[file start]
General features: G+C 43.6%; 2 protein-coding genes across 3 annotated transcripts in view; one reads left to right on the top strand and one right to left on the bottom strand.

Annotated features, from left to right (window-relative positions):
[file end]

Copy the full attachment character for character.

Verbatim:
General features: G+C 43.6%; 2 protein-coding genes across 3 annotated transcripts in view; one reads left to right on the top strand and one right to left on the bottom strand.

Annotated features, from left to right (window-relative positions):